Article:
Eventually she moved to California and died of a broken heart at 32. He moved to Provo and stayed alive long enough to raise his unsecret children a few miles from where I grew up.

Ironically I went to high school with his great granddaughter.

Ironically she went to high school with me too. His other great granddaughter.

It's probably a good thing I didn't understand irony at the time because even though I walked the same halls with my secret, half, 2nd cousin, we didn't run in the same circles.

In fact, if I'm not mistaken, I think she may have been the inspiration for Ho-Made Pies.

See when the man-who-must-not-be-named and the young-woman-with-child went their separate ways, his side of the family got all the cleavage and my side of the family got all the religion.

Go figure!

So anyways, back to the dream. So my hub jumped out of bed and began pacing back and forth, his hands talking as fast as his mouth.

"Honestly," I interruped him. "I just don't know if I have the skill and the sensitivity to do this story justice."

But he didn't hear me. He was inspired. He even had all the metaphors and morals worked out in his mind, which he shared with great enthusiasm when we'd go for walks on the beach, or with my ex-door neighbor, Martha when she'd come over to bring me pasta salad, or with any of our extended family members who would lend an ear while sitting around a pool or on a dock or in a cabin at family reunions.

So last night at the dinner table he laid out for me his addendum to his book dream.

"OH MY GOSH!" he said, "I had a dream last night about the book."

That's where I left you dangling, right?

Okay, so are you ready for this, peeps?

It's the same true story with the same true characters, only he dreamed I should make the man-who-must-not-be-named a . . .

Are you sure you're ready for this?

A werewolf.

hee hee hee hee ho ho ho ho ha ha ha ha ha.

Oh goodness! Did you just spit your Diet Coke all over the computer screen too?

So I had to break it to my hub that a werewolf's been done. Sooooooo done. A vampire has also been done, as has an alien, an ogre, a mutant, a demi-god and a gangsta rapper. And I got it from a very reliable source that mermaids are next so I had to break that to him too.

But I've been thinking . . . you know what hasn't been done yet? A crash test dummy.

What if the man-who-must-not-be-named turns into a crash test dummy whenever the sun sets? Or whenever the full moon rises? He could be a smokin' hot, sparkly crash test dummy, who pops and locks and wears his cap backwards. His Kryptonite could be Code Red, and at the end of the novel a bunch of nursery rhyme characters could use light sabers to fight the law and break him out of jail.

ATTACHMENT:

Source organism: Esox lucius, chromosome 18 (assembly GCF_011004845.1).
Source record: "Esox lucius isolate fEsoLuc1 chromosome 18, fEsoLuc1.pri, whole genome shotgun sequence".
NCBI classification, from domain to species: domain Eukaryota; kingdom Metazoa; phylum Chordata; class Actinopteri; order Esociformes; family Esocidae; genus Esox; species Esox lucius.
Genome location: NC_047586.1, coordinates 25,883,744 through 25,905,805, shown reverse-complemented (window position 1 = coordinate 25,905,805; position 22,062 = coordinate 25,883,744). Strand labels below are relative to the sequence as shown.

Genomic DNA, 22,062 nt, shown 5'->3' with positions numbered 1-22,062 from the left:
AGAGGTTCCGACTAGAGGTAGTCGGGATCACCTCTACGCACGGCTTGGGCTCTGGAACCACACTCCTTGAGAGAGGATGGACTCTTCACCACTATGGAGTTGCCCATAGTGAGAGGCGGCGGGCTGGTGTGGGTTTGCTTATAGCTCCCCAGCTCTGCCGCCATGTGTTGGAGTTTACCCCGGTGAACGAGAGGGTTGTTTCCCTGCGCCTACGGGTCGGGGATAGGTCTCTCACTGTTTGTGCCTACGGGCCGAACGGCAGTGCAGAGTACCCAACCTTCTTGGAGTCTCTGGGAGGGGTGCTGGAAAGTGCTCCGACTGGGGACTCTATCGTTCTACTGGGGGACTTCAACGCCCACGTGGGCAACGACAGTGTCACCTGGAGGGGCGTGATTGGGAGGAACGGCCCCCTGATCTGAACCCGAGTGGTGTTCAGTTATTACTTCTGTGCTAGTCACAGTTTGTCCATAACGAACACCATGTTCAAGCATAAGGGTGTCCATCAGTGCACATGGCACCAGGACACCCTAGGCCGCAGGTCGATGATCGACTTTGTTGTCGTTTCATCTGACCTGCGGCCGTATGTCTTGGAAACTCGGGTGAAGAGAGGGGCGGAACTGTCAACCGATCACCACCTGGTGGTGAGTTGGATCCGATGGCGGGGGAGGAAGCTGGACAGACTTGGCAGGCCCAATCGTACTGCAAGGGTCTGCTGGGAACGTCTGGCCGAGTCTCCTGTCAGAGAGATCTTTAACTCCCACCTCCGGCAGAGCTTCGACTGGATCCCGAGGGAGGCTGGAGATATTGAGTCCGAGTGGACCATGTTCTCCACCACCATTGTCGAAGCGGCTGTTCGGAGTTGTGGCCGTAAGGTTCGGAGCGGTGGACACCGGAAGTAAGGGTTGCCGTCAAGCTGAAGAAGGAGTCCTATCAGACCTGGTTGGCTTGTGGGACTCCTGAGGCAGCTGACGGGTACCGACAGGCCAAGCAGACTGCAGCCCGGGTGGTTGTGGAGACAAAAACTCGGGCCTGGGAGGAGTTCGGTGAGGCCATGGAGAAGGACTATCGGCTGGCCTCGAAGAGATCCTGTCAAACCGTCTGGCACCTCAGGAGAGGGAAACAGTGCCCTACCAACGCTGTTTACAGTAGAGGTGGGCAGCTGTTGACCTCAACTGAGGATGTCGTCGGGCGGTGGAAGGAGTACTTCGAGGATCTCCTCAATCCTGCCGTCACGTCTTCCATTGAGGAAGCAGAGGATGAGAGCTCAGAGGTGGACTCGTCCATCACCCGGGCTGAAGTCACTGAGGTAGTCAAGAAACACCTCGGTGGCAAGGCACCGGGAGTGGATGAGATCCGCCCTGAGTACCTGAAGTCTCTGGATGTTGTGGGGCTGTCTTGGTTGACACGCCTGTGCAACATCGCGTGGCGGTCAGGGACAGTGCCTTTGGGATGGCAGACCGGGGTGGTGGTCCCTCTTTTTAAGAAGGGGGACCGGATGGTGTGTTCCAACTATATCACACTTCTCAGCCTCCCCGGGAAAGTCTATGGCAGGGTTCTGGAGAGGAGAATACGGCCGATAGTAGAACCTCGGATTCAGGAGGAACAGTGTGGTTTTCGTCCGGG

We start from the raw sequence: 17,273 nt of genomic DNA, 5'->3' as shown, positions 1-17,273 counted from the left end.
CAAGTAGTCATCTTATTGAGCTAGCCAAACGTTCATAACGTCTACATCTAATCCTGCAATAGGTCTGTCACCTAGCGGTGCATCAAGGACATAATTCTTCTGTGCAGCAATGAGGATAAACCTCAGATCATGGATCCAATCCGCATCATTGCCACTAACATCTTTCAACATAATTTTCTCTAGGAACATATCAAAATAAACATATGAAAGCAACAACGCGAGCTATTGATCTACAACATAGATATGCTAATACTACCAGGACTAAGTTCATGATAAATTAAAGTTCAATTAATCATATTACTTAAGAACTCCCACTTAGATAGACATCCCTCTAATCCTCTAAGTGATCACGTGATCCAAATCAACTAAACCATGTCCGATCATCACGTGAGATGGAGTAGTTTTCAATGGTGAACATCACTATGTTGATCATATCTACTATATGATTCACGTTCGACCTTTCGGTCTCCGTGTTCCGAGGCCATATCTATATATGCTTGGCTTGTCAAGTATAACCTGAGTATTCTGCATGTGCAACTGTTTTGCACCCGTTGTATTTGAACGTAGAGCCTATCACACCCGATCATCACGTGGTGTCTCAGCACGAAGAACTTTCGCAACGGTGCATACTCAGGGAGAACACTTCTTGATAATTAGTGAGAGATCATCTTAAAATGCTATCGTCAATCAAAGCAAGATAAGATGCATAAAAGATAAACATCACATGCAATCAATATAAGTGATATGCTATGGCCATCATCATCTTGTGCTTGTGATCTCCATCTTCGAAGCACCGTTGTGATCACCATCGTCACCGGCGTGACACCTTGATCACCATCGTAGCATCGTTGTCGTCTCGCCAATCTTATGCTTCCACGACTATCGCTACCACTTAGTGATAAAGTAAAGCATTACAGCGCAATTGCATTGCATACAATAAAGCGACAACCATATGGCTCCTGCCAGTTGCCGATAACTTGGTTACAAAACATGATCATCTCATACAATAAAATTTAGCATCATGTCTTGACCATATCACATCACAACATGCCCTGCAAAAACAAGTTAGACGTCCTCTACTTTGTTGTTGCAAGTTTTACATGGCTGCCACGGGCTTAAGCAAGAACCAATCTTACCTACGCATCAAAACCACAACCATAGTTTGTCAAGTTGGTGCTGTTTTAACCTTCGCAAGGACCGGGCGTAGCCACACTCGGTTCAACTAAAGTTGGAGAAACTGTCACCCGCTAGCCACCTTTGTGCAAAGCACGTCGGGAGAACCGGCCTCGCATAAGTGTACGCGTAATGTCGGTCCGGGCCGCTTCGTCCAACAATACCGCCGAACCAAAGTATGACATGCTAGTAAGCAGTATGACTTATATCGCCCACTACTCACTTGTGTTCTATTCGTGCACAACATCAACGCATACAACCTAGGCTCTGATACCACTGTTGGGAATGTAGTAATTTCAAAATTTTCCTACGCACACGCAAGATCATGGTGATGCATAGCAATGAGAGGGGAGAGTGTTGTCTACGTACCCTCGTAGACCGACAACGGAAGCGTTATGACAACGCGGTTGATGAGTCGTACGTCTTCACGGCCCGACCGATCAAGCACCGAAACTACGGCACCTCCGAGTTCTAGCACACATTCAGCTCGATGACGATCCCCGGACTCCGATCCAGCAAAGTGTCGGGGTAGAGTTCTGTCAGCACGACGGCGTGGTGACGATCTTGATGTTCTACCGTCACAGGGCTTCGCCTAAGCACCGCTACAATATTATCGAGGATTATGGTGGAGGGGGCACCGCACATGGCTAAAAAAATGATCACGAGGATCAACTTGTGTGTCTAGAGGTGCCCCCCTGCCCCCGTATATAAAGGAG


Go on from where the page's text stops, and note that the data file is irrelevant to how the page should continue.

What say you, peeps?

Speaking of the law . . . tomorrow I go to traffic court.


Monday, January 3, 2011


My vague outline of my top secret, six-and-a-half-year plan is beginning to take shape.

In other words, I'm hatching my plan.

In other words, I'm sitting on it, like Horton did.

In other words . . . well, there are no other words. That's it. I'm just sitting on it, like Fonzie told me to.

Meanwhile there are a few details my hub and I documented on a napkin over the holiday break which I don't mind divulging:

1. Finish raising our kids.
2. After we finish raising our kids we will finish raising our parents.
3. Clean our bathrooms regularly. (After we finish raising our parents.)

That's about as far as we got with the plan. However, after watching HGTV for the past week we now have a complete remodel/addition design drawn out on a seperate napkin.

Maybe we could staple the napkins together.

So this week I go to traffic court. I'm thinking of preparing a musical number from Les Miserables to introduce my mercy vs. justice platform to the judge. Maybe Who Am I would be appropriate? I could tattoo 24601 on my chest and rip my shirt open at the end of the song just like Jean Valjean did at his trial.

But wait! Then the judge would notice I don't have enthusiastic cleavage.

Life is so gosh darn complex when you break the laws of the land! But you won't get the complexities unless you're familiar with Les Mis. And Victoria's Secret.

You get me?

What is Victoria's Secret anyway? It doesn't look like she's hiding anything to me.

Maybe she's hatching a plan too.

Well anyway, I bet she's never had to go to traffic court.